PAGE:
Because of competition from Sky-train, the Bangkok Taxi Operators’ Association is asking for a reduction from 35 baht (90[cent]) to 25 baht (66[cent]) for the flag drop, which takes you two kilometers (1.2 miles), given decent traffic conditions. Except that during commute hours you are never given decent traffic conditions.

The taxi fare from the Patpong market to the Shangri-La Hotel normally runs 35-40 baht, but on one occasion the traffic was so awful that it took me an hour, cost 140 baht ($5.60 at the time) and I nearly missed an appointment.

In March 2000, when I took Sky-train from Patpong to the Shangri-La I arrived for my appointment 45 minutes early because my 20-baht (now 53[cent]) trip took only 15 minutes, including stopping off for photographs.

Some tourists like to try riding a tuk-tuk, which is a 3-wheeled, open-air vehicle seating two full-sized persons. Its name comes from the sound its tiny motor makes.

Although tuk-tuks seem quite exotic and appear to be cheap, only residents will save money because you negotiate the fares, and tuk-tuk drivers are harder negotiators than visitors. A wide-eyed tourist may pay more for a bumpy tuk-tuk ride, breathing auto exhaust fumes, than a metered air-conditioned taxi trip over the same distance, but always check to see that you take a “Taxi Meter” and not just a “Taxi.”

Motorcycle taxis have the advantage of being able to dodge in and out of standstill and heavy traffic, but of course a cycle carries only one passenger. Moreover, motorcycle taxis are extremely dangerous and many ex-pats refuse to ride them for fear of disaster.

Finally, both non-air-conditioned and air-con buses ply the streets, but they are liable to the same traffic standstills as all other traffic and their routes seem to be known only to local residents.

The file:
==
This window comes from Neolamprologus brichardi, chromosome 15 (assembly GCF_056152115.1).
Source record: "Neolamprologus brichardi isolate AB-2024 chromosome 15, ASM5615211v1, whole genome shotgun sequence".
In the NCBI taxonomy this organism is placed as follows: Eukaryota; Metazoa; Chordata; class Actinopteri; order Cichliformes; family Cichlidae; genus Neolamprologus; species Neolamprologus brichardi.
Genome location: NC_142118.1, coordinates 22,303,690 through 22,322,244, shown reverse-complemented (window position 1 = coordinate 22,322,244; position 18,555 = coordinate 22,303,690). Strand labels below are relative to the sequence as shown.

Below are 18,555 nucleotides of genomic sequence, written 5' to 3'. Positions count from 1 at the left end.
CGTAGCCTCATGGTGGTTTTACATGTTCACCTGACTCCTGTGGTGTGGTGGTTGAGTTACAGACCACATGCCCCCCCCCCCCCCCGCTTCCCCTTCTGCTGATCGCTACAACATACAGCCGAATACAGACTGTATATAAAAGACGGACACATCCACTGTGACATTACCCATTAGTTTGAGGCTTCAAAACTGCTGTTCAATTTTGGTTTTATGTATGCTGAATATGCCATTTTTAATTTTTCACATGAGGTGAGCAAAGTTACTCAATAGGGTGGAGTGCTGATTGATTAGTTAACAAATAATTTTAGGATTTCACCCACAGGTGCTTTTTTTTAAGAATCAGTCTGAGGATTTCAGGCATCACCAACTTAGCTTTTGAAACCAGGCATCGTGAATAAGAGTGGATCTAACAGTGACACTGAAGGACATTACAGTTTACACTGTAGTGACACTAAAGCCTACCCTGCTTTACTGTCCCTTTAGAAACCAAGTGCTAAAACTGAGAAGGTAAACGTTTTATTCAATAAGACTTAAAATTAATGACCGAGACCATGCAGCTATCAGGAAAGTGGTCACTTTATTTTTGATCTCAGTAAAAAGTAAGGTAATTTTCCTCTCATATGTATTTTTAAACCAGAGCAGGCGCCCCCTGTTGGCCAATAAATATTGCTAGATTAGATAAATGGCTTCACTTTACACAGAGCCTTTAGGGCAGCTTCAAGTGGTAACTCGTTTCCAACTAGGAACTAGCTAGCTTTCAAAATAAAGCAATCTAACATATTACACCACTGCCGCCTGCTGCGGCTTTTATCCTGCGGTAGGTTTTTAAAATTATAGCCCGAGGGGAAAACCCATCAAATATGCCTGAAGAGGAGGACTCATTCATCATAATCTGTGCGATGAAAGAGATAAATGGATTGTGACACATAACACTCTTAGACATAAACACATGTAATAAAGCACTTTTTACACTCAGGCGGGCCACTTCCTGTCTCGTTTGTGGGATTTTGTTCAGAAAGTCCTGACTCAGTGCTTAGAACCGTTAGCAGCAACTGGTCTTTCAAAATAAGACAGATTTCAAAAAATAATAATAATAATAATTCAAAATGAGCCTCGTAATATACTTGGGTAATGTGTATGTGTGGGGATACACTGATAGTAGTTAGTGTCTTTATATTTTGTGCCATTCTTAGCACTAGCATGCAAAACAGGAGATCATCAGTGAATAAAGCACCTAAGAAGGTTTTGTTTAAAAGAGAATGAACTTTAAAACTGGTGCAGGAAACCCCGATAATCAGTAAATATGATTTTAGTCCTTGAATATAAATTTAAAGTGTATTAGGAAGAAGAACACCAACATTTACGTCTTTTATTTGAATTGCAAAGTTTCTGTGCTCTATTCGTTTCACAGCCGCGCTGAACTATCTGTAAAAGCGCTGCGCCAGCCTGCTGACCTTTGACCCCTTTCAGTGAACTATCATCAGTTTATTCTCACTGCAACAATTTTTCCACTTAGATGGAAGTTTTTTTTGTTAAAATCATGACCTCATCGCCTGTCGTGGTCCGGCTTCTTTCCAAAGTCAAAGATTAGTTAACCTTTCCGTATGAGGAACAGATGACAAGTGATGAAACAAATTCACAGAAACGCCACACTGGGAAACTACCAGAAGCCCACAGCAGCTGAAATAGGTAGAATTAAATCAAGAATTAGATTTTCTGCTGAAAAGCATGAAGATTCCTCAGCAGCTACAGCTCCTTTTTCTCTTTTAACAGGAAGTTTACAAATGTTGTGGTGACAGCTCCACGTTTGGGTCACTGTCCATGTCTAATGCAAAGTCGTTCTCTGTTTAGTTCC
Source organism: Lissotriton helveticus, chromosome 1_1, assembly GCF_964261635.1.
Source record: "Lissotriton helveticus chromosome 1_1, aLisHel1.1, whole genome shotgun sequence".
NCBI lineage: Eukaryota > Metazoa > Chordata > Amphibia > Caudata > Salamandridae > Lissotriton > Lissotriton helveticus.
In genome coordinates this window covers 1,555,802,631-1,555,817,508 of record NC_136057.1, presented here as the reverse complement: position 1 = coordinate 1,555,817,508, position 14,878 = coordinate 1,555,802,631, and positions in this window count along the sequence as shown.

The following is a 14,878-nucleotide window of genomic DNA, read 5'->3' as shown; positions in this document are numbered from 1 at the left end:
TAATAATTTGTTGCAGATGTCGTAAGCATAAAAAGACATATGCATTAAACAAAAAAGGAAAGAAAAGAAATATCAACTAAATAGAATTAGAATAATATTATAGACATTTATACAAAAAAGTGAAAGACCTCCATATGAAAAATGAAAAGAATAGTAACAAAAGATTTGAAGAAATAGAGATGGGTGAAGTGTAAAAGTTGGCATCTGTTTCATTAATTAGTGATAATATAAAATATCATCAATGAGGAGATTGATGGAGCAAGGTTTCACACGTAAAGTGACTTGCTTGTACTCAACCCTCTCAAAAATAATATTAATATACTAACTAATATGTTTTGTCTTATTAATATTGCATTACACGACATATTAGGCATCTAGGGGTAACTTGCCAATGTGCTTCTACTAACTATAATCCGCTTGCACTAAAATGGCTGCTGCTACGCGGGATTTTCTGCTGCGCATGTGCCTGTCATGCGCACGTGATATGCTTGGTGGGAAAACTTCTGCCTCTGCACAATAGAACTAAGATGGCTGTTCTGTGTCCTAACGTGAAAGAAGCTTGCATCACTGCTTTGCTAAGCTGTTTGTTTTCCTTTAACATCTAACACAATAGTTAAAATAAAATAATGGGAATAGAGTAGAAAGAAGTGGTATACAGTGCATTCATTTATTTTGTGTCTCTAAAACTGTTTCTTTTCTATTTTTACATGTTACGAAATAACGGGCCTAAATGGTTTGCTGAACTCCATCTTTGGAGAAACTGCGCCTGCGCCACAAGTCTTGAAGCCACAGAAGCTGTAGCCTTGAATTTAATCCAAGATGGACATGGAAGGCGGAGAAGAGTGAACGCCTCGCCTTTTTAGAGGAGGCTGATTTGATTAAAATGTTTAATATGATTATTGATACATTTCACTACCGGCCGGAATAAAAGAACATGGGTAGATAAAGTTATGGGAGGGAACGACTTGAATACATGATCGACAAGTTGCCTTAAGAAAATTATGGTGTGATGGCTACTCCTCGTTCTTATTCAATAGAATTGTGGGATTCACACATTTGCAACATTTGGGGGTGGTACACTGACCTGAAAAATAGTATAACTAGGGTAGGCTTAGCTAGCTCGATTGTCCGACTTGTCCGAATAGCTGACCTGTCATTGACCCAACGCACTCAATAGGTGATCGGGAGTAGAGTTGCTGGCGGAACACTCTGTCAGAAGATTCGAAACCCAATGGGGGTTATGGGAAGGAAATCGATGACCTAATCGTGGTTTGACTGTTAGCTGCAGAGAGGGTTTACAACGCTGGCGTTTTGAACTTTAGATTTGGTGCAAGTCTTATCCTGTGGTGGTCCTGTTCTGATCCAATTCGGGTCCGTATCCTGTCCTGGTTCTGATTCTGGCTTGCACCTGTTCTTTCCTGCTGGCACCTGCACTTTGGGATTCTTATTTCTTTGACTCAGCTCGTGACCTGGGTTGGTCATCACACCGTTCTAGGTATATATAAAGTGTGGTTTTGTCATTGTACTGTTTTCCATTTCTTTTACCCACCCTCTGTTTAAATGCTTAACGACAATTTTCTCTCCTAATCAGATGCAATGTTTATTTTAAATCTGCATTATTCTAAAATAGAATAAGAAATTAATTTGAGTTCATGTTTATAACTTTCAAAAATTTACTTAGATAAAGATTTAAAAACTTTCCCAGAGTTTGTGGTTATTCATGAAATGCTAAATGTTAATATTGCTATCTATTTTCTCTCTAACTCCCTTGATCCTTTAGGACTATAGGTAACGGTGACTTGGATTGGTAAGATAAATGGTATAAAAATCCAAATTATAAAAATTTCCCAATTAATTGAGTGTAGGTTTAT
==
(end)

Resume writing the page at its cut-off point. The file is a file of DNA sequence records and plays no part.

The Skytrain network is one of the easiest transit systems to understand. The only confusion is the station names, which are in Thai. The station announcements in Thai don’t help one bit, but diagrams inside the carriages are a great help. As you exit the train, look for diagrams of the locality indicating which exit you should use.

The disadvantage of Skytrain is the stairs to the station. Most stations have three levels: street level, ticketing level and the train level high above.

Riders must climb a flight of steep stairs from ground level to the ticketing level. From, the ticketing. level to train level, riders need to climb a second flight of stairs, though they may use an up-only escalator in some stations. Elevators promised for the disabled are yet to appear.

Down by the riverside

Saphan Taksin station (saphan meaning “bridge”; Taksin was the first king of Thailand) is your stop for the Chao Phraya River and the deluxe riverside hotels. The Krungthep wing of the Shangri-La Hotel is directly opposite Exit One, and a direct entrance to the hotel from Skytrain is under construction. The best way to reach the Royal Palace, Bangkok’s most famous attraction, is to take a river taxi from Saphan Taksin Skytrain Station. Look for the sign to the pier.

Similarly, you can use Mo Chit Skytrain Station for the Chatuchak Weekend Market with acres of stalls selling everything from antiques to pets. The Jim Thomson Museum is convenient to the National Stadium Skytrain Station.

The Patpong night market near Sala Daeng Skytrain Station is a must for bargain seekers and gaudy entertainment. The Erawan Four-Headed Brahma Shrine, the World Trade Center and major department stores are at Chit Lom Skytrain Station.

For information, pick up one of the free brochures in the station or consuit

I thank Rashana for my buffet lunch in the Shangri-La hotel’s Coffee Garden restaurant. The hotel consistently places high in readers’ polls for best hotel in Asia.

COPYRIGHT 2000 Martin Publications, Inc.

COPYRIGHT 2001 Gale Group